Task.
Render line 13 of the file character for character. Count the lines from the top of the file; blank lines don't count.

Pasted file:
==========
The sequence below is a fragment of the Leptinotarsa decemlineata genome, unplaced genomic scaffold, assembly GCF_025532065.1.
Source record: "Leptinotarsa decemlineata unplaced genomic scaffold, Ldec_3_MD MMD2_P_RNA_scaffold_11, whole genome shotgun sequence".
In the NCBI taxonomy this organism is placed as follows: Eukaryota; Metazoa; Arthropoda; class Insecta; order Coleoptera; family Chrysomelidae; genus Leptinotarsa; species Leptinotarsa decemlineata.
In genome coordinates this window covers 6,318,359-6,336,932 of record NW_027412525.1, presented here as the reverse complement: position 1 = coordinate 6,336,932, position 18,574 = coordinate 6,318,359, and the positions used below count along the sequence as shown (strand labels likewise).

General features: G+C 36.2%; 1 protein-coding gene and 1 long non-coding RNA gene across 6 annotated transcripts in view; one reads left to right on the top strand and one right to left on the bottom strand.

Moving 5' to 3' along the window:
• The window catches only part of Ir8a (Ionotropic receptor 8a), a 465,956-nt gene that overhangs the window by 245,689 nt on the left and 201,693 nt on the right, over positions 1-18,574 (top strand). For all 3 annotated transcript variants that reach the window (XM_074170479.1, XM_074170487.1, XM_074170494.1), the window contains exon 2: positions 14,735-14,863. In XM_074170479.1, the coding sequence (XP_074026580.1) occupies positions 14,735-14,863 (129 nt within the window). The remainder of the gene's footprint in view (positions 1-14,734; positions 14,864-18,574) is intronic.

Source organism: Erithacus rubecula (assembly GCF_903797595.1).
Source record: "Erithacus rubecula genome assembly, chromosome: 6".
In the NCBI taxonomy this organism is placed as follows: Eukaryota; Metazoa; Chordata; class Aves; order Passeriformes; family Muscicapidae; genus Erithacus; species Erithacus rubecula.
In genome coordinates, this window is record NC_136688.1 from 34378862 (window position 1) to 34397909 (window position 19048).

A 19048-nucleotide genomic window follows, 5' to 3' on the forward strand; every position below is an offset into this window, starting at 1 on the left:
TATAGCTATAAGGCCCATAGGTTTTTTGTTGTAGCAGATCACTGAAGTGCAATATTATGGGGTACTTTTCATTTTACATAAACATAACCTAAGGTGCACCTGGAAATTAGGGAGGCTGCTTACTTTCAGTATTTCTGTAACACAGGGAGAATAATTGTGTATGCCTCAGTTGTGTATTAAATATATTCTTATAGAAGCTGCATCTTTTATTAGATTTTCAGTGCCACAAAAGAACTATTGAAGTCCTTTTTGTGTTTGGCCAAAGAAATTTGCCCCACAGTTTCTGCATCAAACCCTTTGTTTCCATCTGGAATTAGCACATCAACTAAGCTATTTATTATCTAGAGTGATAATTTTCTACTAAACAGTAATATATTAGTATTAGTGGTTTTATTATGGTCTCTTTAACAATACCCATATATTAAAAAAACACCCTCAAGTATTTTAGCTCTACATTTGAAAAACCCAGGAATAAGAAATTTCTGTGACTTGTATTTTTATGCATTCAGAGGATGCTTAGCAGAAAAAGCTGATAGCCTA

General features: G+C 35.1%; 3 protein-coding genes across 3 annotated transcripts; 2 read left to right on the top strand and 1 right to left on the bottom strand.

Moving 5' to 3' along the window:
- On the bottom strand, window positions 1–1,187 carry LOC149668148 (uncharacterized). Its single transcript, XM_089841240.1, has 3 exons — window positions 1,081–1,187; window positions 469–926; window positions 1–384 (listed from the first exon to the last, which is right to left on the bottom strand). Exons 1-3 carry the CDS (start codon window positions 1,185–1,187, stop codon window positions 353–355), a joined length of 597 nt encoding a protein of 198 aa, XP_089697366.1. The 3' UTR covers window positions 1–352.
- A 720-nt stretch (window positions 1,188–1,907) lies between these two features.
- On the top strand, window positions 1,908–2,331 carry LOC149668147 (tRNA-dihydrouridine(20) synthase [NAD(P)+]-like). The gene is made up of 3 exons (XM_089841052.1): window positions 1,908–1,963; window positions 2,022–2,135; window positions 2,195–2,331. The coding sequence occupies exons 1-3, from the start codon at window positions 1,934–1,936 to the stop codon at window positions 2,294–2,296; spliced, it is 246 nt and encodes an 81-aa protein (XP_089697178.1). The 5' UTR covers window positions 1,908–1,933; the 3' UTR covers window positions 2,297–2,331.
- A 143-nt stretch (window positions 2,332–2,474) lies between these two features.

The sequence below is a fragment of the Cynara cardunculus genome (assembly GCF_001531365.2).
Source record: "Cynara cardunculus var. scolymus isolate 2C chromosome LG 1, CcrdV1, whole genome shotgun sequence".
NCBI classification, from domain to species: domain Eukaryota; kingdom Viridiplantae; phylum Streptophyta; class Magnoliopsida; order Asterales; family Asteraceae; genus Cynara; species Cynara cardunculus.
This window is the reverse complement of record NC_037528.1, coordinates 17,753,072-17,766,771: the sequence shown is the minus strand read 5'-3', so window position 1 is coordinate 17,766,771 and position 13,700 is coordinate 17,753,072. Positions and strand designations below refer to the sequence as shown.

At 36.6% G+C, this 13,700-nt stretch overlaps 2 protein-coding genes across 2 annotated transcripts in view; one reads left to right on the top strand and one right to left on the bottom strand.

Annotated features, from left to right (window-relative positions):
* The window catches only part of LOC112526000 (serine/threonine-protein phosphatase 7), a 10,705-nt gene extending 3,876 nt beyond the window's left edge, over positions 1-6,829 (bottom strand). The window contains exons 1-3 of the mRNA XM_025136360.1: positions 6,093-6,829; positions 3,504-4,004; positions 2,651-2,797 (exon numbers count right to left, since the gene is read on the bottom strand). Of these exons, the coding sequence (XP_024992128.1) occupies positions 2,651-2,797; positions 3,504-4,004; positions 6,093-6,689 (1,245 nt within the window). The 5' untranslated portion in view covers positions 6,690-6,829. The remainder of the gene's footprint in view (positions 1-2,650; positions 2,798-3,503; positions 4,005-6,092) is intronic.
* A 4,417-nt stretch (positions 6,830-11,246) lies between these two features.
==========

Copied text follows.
TATAGCTATAAGGCCCATAGGTTTTTTGTTGTAGCAGATCACTGAAGTGCAATATTATGGGGTACTTTTCATTTTACATAAACATAACCTAAGGTGCACCTGGAAATTAGGGAGGCTGCTTACTTTCAGTATTTCTGTAACACAGGGAGAATAATTGTGTATGCCTCAGTTGTGTATTAAATATATTCTTATAGAAGCTGCATCTTTTATTAGATTTTCAGTGCCACAAAAGAACTATTGAAGTCCTTTTTGTGTTTGGCCAAAGAAATTTGCCCCACAGTTTCTGCATCAAACCCTTTGTTTCCATCTGGAATTAGCACATCAACTAAGCTATTTATTATCTAGAGTGATAATTTTCTACTAAACAGTAATATATTAGTATTAGTGGTTTTATTATGGTCTCTTTAACAATACCCATATATTAAAAAAACACCCTCAAGTATTTTAGCTCTACATTTGAAAAACCCAGGAATAAGAAATTTCTGTGACTTGTATTTTTATGCATTCAGAGGATGCTTAGCAGAAAAAGCTGATAGCCTA